Status:Closed    Asked:Jul 19, 2017 - 06:22 PM

Why are there fewer MSAs identified by the metarea variable in 1990 than there are in later ACS data samples?

I am analyzing the construction sector. When I keep only the observations of people who have occ2010 codes 6210 through 6765 and then count the number of MSAs by using the variable metarea, I only count 250 MSAs in 1990, but there are 284 MSAs in the years 2005-2011. Is there a reason why there are fewer MSAs in 1990 than in the ACS data in the later years? Also, why are there only 62 MSAs in 2003 when there are quite a bit more in other years?

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Staff Answer


Jeff Bloem


Geographic identification in modern census samples is difficult because the lowest level geographic identification is the PUMA (public use microdata area). PUMA boundaries sometimes straddle official metro area boundaries and thus make it difficult to completely identify each household's geographic location via metro area. As a result the populations of many metro areas are only partially identified by METAREA codes, and some are completely omitted in some samples. The table on this page lists the percent of each metro area's population that resides in areas not identified in each sample.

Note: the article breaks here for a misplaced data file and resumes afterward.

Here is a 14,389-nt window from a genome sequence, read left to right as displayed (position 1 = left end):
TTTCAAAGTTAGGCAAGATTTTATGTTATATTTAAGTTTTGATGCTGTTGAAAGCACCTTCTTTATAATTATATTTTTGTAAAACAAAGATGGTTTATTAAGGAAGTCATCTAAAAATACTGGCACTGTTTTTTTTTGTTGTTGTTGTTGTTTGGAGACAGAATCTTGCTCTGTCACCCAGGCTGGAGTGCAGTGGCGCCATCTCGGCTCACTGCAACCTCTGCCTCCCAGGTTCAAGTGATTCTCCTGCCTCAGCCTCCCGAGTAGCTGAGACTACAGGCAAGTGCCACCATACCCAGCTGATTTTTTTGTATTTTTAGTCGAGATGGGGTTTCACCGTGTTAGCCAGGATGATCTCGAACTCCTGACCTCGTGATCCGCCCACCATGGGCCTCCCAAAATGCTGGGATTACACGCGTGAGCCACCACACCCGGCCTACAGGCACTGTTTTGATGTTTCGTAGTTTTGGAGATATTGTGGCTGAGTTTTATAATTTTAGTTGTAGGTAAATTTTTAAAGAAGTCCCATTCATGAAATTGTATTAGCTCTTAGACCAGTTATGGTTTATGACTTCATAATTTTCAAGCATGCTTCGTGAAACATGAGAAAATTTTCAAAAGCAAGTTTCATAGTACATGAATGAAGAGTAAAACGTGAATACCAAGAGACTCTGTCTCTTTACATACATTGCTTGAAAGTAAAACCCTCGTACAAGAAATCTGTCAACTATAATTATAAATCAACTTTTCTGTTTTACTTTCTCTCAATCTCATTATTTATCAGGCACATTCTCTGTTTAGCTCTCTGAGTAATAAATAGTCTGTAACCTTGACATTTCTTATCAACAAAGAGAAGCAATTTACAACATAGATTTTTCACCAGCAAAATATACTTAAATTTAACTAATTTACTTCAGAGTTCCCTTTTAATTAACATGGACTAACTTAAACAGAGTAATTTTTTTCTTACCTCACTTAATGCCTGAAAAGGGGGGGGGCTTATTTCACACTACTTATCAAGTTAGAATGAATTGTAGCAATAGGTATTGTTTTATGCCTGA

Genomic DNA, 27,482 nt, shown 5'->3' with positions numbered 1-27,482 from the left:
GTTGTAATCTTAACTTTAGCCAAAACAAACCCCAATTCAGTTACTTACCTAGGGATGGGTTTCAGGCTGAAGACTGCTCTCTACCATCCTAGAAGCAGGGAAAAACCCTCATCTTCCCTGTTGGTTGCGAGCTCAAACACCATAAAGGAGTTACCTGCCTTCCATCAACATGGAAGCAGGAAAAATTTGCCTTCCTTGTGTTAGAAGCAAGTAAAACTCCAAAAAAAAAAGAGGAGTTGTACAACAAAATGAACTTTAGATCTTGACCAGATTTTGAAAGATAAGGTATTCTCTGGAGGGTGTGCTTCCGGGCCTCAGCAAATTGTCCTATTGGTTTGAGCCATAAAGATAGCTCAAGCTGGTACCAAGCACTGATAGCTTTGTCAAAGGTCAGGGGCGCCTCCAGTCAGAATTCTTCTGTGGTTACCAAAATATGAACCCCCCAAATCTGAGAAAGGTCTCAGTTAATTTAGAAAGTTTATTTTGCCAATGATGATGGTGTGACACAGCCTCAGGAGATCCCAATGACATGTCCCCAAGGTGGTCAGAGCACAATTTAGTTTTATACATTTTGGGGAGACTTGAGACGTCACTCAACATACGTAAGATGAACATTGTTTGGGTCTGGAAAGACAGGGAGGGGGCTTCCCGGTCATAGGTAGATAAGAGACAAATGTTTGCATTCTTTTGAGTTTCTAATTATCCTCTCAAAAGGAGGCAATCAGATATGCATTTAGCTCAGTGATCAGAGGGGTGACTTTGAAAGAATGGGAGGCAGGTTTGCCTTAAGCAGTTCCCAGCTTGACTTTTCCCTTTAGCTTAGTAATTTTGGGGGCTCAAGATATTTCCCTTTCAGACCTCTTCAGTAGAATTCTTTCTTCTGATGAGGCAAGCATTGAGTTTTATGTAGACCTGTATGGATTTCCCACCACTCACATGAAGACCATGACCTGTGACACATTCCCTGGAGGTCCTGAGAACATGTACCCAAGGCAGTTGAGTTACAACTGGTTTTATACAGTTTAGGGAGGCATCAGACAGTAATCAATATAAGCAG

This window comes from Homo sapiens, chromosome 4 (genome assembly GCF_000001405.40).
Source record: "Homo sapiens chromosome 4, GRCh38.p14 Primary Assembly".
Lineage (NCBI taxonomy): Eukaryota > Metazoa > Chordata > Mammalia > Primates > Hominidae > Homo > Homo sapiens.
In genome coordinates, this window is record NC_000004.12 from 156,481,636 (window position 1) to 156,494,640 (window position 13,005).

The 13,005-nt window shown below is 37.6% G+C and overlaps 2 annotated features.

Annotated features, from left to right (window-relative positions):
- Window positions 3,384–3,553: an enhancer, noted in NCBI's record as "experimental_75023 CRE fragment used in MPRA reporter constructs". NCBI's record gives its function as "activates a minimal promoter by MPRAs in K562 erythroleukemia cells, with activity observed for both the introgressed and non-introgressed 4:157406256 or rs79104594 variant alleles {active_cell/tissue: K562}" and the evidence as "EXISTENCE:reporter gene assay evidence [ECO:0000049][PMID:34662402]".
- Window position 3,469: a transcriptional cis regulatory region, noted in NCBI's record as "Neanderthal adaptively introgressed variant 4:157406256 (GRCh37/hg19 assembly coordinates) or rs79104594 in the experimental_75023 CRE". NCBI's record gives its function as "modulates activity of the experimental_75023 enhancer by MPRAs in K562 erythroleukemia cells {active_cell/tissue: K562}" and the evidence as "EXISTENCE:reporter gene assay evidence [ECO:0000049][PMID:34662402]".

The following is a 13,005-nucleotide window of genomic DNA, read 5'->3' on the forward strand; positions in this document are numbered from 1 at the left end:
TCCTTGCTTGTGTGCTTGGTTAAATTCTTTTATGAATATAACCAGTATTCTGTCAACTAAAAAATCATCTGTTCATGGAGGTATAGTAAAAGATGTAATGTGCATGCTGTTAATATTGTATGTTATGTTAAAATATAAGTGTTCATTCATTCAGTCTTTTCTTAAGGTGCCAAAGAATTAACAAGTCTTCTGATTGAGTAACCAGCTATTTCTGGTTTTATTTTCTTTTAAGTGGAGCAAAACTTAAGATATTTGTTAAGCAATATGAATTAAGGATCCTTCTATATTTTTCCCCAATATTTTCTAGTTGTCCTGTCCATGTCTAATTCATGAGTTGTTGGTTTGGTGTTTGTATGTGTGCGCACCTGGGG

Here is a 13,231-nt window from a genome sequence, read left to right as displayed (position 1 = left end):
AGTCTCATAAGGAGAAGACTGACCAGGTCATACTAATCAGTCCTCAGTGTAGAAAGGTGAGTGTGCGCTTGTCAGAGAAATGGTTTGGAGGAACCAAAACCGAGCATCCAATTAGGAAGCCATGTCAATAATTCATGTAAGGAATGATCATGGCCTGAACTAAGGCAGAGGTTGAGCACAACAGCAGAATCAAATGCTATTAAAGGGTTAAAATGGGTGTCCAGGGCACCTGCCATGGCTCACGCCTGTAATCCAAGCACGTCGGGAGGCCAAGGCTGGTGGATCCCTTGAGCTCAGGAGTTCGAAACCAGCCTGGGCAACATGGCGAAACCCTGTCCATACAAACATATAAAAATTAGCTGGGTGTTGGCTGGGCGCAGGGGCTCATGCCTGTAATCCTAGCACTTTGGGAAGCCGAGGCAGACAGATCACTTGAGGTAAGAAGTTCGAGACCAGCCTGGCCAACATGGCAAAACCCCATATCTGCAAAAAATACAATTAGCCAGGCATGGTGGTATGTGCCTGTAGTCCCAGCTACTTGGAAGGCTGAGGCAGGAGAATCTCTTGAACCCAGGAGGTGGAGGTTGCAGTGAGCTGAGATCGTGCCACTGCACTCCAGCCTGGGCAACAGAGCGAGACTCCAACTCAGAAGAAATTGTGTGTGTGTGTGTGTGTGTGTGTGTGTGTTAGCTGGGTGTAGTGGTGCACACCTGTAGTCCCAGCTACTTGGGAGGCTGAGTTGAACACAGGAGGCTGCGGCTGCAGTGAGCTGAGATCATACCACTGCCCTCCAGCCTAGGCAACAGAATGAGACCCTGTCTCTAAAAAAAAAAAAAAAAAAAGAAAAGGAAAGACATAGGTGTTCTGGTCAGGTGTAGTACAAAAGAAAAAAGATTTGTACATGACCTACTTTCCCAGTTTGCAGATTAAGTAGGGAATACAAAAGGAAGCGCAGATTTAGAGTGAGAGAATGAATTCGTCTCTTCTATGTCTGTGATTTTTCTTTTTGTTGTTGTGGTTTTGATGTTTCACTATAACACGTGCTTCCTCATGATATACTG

I hope this is helpful. Let us know if you have any additional questions.


Jul 21, 2017 - 10:11 AM

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Thank you! I sincerely appreciate your help.


Jul 21, 2017 - 12:02 PM

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